How to Wear Goggles Under a Helmet

Two photos of a skier with a helmet and goggles. On the left the skier has his goggles under his helmet and on the right the skier has his goggles over his helmet.

Goggles under helmet vs. over helmet. Photo by Noah Todd

There is no special equipment required to wear goggles under a helmet, but most people do a few things to wear their goggles beneath their helmet.

  1. Acquire and wear a beanie or skull cap. Most beanies will work, but beanies that don’t have to fold up are preferred. This is worn under the goggles to create a cushion between the goggle clips and the head. It also keeps the head extra warm. Extra style points are given if the beanie has a fun brand or graphic.
  2. Remove as much padding in the helmet as necessary. For many people, wearing a beanie will make their helmet too tight. To fix this, most people remove the foam padding in the helmet, as the beanie will do the job of helmet padding during crashes. It’s also a good idea to remove the ear pads. This is usually easy because most padding is attached with velcro.
  3. Put on goggles.
  4. Don the helmet.

As an example, here’s how I set up my helmet to wear goggles both over and under my helmet. For reference, here’s what I wear:

  • Helmet: Smith Maze MIPS (Large) - This is a good helmet, but there are many other good helmets. Most helmets will work, and I’ve even seen skating helmets on the slopes. However, skate helmets will not provide the same protection as ski/snowboarding helmets because they’re designed to absorb impacts under different conditions.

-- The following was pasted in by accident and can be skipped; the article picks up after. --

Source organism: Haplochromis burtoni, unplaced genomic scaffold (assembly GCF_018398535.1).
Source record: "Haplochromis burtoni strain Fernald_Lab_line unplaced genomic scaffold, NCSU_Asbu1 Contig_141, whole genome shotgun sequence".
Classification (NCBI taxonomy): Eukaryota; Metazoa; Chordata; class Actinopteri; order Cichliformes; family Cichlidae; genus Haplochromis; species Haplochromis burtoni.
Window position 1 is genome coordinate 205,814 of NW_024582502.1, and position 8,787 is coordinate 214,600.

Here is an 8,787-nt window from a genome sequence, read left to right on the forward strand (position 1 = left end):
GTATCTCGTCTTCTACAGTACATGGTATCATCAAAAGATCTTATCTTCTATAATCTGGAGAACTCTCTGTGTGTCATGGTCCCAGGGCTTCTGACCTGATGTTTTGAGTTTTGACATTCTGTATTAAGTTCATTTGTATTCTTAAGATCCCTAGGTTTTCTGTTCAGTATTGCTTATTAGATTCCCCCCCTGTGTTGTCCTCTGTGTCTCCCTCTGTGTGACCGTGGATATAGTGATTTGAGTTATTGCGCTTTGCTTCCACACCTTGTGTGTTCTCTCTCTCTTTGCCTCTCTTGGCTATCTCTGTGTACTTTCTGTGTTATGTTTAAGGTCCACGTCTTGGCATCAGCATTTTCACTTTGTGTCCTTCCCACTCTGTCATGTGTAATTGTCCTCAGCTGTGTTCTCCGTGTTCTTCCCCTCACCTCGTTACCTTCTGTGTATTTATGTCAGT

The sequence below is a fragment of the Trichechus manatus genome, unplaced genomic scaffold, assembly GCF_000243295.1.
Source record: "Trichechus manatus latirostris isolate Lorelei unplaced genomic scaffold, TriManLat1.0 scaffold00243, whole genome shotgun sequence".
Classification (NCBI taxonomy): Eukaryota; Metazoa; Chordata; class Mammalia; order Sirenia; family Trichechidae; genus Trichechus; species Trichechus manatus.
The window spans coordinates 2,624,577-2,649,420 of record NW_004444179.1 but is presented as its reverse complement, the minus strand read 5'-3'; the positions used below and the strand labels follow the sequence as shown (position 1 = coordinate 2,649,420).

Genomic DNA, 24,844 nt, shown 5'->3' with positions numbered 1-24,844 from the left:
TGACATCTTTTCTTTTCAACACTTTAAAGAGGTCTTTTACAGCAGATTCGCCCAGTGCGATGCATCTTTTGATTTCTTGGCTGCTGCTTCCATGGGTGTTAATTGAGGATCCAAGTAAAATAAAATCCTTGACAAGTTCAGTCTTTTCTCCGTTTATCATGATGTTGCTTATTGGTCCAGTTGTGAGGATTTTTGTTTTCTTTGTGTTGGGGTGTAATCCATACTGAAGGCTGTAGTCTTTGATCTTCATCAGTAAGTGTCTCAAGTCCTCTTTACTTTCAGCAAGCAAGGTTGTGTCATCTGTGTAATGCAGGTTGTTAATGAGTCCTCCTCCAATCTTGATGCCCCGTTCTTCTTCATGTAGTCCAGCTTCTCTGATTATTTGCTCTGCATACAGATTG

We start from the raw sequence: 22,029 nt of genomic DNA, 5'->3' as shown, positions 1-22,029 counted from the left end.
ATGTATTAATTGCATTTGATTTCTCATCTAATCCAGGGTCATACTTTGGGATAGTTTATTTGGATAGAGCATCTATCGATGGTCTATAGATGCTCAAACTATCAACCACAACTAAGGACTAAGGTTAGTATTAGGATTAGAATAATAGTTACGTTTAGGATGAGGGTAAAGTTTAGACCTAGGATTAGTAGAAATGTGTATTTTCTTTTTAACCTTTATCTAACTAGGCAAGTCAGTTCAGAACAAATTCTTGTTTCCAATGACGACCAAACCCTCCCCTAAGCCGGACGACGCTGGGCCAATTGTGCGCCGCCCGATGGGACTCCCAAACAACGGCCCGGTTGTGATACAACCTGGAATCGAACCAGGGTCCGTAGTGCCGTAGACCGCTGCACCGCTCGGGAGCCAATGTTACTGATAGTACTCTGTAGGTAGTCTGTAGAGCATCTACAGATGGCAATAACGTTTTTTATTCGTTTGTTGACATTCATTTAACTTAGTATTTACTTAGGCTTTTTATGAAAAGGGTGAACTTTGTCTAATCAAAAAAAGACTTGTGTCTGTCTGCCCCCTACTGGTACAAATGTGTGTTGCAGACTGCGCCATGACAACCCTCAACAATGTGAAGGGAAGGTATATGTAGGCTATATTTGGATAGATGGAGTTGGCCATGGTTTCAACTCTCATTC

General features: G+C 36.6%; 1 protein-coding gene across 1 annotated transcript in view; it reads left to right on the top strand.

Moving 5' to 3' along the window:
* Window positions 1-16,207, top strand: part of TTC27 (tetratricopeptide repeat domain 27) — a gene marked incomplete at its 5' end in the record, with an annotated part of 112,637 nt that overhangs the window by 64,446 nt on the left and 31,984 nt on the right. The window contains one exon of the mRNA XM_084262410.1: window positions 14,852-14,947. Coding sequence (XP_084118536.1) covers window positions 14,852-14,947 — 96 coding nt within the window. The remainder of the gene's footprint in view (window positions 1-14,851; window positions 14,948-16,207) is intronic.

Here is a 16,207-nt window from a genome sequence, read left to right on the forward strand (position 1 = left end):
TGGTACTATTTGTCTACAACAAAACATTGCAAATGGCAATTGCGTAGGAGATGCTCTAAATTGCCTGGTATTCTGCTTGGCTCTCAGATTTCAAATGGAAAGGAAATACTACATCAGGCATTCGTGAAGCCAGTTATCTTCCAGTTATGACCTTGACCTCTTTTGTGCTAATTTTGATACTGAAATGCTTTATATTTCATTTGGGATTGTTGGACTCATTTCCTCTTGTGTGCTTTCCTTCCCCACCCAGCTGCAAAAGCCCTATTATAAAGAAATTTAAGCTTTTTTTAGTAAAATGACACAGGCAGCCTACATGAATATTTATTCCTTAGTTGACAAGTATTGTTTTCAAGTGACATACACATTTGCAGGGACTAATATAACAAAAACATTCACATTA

• Goggles: Oakley Line Miners (Large) - These are my favorite ski goggles. I prefer them over magnetic lenses because the lens won’t pop off. I also like the frame because it reduces the chance of scratching. Oakley lenses are also fantastic.
  • Beanie: Icebreaker Pocket Beanie - Icebreaker’s merino wool is soft and it cuddles my head. It’s also slim, so it doesn’t add much girth to my already disproportionately large cranium. Most people will get a beanie or warm hat from one of their favorite snow companies and wear it.
  • Face Cover: 686 Deluxe Hinged Merino Balaclava - This is what covers my face and protects my cheeks from those vicious, racoon-esque goggle tans.
A bunch of ski gear on the floor including goggles, a hat, and a helmet.

Gear used to wear goggles under helmet. Photo by Noah Todd

For those hoping to order a helmet online, my advice is to measure their head both with and without their preferred beanie and goggles if they plan to wear goggles under their helmet. This will ensure that the helmet is a better fit over all the stuff they might pack underneath their helmet. The biggest potential discomfort is the buckles on the goggle strap that push into the back of the head. However, if the helmet is big enough, this won’t be a problem. Many ski helmets also have a system for adjusting the tightness of the goggles to get a snug fit.

In terms of goggle compatibility, people are surprised to find that most ski helmets fit with most ski goggles. It’s hard to see in product pictures, but for most goggles, the top of the goggles are flat, and the part of the helmet that meshes with those goggles is also usually flat. This means that people can usually mix and match their favorite brands without issues. Giro, Smith, Oakley, Salomon, Spy, Dragon, and Zeal all mesh together. Therefore, people looking to purchase a new helmet or new goggles shouldn’t worry too much about goggle compatibility between the above brands.